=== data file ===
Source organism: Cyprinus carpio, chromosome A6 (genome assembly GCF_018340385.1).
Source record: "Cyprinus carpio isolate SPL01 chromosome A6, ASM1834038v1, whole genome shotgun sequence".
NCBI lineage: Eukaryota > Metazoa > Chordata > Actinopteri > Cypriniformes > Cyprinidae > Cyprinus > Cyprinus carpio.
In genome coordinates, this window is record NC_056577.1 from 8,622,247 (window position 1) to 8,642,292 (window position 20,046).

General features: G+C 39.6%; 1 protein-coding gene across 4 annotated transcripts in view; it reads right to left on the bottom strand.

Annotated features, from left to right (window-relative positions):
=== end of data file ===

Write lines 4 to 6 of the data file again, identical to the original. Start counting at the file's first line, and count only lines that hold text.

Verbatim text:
In genome coordinates, this window is record NC_056577.1 from 8,622,247 (window position 1) to 8,642,292 (window position 20,046).

General features: G+C 39.6%; 1 protein-coding gene across 4 annotated transcripts in view; it reads right to left on the bottom strand.

Annotated features, from left to right (window-relative positions):